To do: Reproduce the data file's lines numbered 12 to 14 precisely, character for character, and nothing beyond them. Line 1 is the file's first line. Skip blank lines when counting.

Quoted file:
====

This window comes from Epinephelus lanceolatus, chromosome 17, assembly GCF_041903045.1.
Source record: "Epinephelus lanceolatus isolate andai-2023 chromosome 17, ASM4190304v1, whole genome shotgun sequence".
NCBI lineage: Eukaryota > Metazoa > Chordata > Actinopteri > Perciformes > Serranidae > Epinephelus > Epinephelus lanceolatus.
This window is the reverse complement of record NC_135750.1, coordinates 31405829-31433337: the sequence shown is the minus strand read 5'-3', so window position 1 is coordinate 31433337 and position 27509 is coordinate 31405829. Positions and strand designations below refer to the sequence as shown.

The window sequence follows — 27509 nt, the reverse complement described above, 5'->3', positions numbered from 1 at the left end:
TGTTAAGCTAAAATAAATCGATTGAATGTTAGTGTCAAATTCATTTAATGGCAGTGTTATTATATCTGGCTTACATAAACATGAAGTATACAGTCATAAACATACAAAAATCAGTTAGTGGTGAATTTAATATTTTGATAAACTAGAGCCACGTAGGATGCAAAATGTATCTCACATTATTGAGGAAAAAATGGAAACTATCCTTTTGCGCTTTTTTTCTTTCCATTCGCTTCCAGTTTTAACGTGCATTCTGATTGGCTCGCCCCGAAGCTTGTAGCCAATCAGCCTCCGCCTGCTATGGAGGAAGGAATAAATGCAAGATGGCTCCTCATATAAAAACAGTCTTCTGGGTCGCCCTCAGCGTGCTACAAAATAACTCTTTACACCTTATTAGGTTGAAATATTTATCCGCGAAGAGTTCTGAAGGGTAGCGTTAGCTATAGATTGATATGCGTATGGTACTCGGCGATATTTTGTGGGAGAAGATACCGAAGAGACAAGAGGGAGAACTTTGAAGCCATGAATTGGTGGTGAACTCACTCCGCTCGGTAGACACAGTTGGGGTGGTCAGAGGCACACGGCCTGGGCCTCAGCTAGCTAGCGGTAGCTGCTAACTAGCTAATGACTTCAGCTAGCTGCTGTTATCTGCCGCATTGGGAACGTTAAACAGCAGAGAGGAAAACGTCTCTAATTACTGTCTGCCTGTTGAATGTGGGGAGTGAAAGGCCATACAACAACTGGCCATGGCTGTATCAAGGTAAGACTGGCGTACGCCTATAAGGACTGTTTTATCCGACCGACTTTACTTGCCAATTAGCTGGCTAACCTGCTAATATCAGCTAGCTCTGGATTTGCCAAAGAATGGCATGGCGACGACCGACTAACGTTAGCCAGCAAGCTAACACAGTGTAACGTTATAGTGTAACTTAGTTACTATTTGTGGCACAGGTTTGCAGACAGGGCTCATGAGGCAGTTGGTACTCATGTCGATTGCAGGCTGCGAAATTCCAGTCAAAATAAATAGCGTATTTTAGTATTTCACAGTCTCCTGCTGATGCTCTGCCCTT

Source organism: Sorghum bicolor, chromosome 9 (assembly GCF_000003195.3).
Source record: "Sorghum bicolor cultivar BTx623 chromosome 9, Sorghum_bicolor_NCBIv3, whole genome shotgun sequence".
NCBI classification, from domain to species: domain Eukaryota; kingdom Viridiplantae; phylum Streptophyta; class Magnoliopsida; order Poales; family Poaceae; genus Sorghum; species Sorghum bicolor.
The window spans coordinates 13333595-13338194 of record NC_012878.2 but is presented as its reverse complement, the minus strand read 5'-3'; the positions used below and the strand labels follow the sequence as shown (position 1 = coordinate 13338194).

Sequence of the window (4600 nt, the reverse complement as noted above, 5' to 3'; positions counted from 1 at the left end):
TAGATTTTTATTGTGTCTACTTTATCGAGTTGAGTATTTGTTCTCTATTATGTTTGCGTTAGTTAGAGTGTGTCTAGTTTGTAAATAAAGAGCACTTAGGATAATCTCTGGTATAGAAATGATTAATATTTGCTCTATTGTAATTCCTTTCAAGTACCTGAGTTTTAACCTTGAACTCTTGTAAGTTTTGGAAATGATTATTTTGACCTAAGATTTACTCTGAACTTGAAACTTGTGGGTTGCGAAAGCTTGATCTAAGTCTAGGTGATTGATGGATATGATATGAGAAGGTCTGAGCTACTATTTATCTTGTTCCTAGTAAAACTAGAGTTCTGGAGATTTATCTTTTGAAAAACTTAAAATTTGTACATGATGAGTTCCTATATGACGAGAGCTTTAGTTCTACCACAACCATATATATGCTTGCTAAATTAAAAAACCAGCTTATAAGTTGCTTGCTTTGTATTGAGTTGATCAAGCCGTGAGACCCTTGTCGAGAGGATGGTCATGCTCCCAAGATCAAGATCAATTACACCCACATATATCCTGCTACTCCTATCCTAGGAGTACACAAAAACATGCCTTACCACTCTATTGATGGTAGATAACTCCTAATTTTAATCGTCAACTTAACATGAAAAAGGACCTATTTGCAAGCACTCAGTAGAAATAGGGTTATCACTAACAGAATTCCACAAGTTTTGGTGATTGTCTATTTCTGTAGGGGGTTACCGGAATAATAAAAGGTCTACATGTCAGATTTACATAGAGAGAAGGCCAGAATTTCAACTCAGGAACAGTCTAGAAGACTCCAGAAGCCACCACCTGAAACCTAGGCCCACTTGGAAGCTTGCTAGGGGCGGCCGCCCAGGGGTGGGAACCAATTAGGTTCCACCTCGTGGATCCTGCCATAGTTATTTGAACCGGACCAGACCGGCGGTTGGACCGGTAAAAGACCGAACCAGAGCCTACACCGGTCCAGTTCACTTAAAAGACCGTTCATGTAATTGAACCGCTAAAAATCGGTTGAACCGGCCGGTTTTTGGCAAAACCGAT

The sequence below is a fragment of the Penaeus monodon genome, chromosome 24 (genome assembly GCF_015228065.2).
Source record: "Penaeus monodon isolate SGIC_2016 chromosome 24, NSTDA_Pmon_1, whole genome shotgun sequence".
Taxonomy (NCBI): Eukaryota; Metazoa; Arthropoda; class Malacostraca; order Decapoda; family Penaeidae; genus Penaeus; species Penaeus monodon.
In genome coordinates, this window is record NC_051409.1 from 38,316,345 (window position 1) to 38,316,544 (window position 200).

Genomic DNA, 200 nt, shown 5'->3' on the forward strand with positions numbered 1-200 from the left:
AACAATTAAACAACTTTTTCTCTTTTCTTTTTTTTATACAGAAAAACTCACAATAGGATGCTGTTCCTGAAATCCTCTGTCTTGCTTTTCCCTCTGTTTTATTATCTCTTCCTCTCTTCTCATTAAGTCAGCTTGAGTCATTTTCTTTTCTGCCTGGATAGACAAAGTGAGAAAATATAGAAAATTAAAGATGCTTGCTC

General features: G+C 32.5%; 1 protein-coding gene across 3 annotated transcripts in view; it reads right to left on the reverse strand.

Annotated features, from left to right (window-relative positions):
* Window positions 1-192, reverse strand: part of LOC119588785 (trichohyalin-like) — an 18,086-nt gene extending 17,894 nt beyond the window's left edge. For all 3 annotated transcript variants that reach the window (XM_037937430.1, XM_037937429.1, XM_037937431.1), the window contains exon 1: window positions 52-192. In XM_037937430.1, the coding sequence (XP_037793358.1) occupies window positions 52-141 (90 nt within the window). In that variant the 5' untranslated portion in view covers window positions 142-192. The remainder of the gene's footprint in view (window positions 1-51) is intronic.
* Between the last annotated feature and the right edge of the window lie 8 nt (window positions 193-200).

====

TAGATTTTTATTGTGTCTACTTTATCGAGTTGAGTATTTGTTCTCTATTATGTTTGCGTTAGTTAGAGTGTGTCTAGTTTGTAAATAAAGAGCACTTAGGATAATCTCTGGTATAGAAATGATTAATATTTGCTCTATTGTAATTCCTTTCAAGTACCTGAGTTTTAACCTTGAACTCTTGTAAGTTTTGGAAATGATTATTTTGACCTAAGATTTACTCTGAACTTGAAACTTGTGGGTTGCGAAAGCTTGATCTAAGTCTAGGTGATTGATGGATATGATATGAGAAGGTCTGAGCTACTATTTATCTTGTTCCTAGTAAAACTAGAGTTCTGGAGATTTATCTTTTGAAAAACTTAAAATTTGTACATGATGAGTTCCTATATGACGAGAGCTTTAGTTCTACCACAACCATATATATGCTTGCTAAATTAAAAAACCAGCTTATAAGTTGCTTGCTTTGTATTGAGTTGATCAAGCCGTGAGACCCTTGTCGAGAGGATGGTCATGCTCCCAAGATCAAGATCAATTACACCCACATATATCCTGCTACTCCTATCCTAGGAGTACACAAAAACATGCCTTACCACTCTATTGATGGTAGATAACTCCTAATTTTAATCGTCAACTTAACATGAAAAAGGACCTATTTGCAAGCACTCAGTAGAAATAGGGTTATCACTAACAGAATTCCACAAGTTTTGGTGATTGTCTATTTCTGTAGGGGGTTACCGGAATAATAAAAGGTCTACATGTCAGATTTACATAGAGAGAAGGCCAGAATTTCAACTCAGGAACAGTCTAGAAGACTCCAGAAGCCACCACCTGAAACCTAGGCCCACTTGGAAGCTTGCTAGGGGCGGCCGCCCAGGGGTGGGAACCAATTAGGTTCCACCTCGTGGATCCTGCCATAGTTATTTGAACCGGACCAGACCGGCGGTTGGACCGGTAAAAGACCGAACCAGAGCCTACACCGGTCCAGTTCACTTAAAAGACCGTTCATGTAATTGAACCGCTAAAAATCGGTTGAACCGGCCGGTTTTTGGCAAAACCGAT

The sequence below is a fragment of the Penaeus monodon genome, chromosome 24 (genome assembly GCF_015228065.2).
Source record: "Penaeus monodon isolate SGIC_2016 chromosome 24, NSTDA_Pmon_1, whole genome shotgun sequence".